Dead Line Dept.


Last night I came to one of those conclusions I never like to come to, but which are like a gate which walls off progress: if you don't go through the gate, you never get to the next level.

It is simply not possible to finish The Underground Sun on the schedule I have set for myself and make it a good book.

Trust me, this doesn't thrill me in the slightest.

I started working on this book back in 2008, put it aside to work on Tokyo Inferno, and came back to it over the course of this year to try and finish it. At each stage it changed — sometimes drastically, sometimes incrementally — and as I pushed on through the body of the ms. I tripped over and fairly broke my nose against a whole gaggle of obstacles that weren't going to be apparent to me from an outline, or even when I was part of the way through a first draft.

By the time I realized I had maybe a month left to put the book to bed before AnimeFest (which is when I've traditionally debuted new works), I had accumulated several pages of notes that flagged endless little problems with the book. Questions of logic, loopholes other readers would surely chew my ear over, and issues with the setting all leaped out at me like those stray kernels of corn that finally pop themselves and fly right into your face.

Last night, after struggling through a particularly stubborn section very near the end, I stopped and pushed my keyboard away and just looked at the list of Things To Fix I'd accumulated. The first draft wasn't even done, and I was dead certain a rewrite would take more than a few weeks. And the more I looked, the more I found things that I simply could not ignore.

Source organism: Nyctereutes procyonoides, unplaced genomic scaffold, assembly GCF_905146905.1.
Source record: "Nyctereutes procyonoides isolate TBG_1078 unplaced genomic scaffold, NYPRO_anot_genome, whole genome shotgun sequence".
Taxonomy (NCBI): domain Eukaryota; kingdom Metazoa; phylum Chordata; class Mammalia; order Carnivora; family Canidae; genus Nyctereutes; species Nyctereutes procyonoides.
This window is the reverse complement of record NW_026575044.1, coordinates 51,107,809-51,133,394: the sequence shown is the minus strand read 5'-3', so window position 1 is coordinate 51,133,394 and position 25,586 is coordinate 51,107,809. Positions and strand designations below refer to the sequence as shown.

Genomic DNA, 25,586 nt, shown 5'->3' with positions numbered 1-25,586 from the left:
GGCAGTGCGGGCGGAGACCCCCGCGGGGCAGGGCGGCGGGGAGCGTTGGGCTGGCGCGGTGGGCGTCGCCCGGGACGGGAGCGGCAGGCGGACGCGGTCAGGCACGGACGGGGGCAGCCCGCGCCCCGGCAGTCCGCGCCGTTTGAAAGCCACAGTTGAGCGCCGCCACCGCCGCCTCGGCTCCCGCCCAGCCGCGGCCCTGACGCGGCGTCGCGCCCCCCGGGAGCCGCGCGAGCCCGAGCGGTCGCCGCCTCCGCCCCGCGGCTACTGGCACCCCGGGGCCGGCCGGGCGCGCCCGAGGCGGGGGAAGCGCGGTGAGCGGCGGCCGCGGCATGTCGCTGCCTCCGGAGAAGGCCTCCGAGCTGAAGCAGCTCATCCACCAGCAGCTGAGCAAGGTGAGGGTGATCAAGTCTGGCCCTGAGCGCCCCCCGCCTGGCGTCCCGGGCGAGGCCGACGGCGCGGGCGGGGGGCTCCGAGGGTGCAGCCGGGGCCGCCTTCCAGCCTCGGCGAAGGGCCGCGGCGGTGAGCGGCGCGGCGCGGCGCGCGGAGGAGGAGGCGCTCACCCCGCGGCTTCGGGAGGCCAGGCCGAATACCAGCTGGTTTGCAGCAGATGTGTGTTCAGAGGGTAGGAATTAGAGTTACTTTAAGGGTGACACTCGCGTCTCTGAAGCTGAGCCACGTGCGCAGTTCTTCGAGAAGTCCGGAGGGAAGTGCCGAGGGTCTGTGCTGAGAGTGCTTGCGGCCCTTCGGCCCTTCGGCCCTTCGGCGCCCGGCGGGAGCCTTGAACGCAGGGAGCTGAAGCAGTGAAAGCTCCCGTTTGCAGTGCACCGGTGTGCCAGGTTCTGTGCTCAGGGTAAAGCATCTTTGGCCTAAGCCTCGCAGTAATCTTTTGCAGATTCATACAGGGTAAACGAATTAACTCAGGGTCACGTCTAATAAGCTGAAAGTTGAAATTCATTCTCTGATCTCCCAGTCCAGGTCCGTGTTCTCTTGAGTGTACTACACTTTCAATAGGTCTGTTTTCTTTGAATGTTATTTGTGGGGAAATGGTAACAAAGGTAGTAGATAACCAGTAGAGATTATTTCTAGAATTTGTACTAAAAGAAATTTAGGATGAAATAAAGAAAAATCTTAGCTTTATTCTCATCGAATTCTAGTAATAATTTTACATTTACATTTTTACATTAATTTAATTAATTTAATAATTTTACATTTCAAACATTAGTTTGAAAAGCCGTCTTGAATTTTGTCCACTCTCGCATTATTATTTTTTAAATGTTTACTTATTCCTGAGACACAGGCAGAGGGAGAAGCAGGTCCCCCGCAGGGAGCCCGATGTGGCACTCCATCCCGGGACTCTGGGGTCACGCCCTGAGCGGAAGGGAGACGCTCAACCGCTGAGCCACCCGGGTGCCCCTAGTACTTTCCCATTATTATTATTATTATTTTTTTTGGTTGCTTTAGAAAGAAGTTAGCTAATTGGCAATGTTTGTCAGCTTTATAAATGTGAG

This is not shaping up to be a cosmetic rewrite; this is a full-blown dismantling and reworking.

But this has to happen. If I don't take the time to do this, and do it right, I will not have a book worthy of my name.

I'm fond of the romance inherent in putting out a book a year — look, Ma, I'm "productive"! — but not when it conflicts with the larger goal of putting out well-written books. What I have right now is maybe forty to sixty percent of what it can be, and if it takes me past the end of the year to get it to the 80-90% mark, then so be it. Georges Simenon, I am not.

I've been grousing about this to myself for some time now, but it's really not all that bad. I have two — three — shows coming up that I've never sold anything at, so I'll still be able to release "new" material there. New to those respective audiences, that is. So it's not a total loss; it's just a minor jab.

To that end, I'm going to take a break from working on the book for at least the rest of July. I've got a few other things demanding my attention — real-life stuff with friends and family, a software project I've been neglecting, the Really Great Thing I Still Can't Talk About Just Yet (which could seriously affect my writing and sales activites), a stack of books I owe it to myself to read, and just a whole extended family of other goodies.

The worst part is that the damn book still isn't finished. It feels now more like a tumor to be excised than a creative product to be completed. It's not the kind of feeling I want to have about something that's been so close to my heart for so long.


Tags: conventions writing


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This page contains a single entry by Serdar Yegulalp in the category Uncategorized / General, published on 2010/07/10 11:42.

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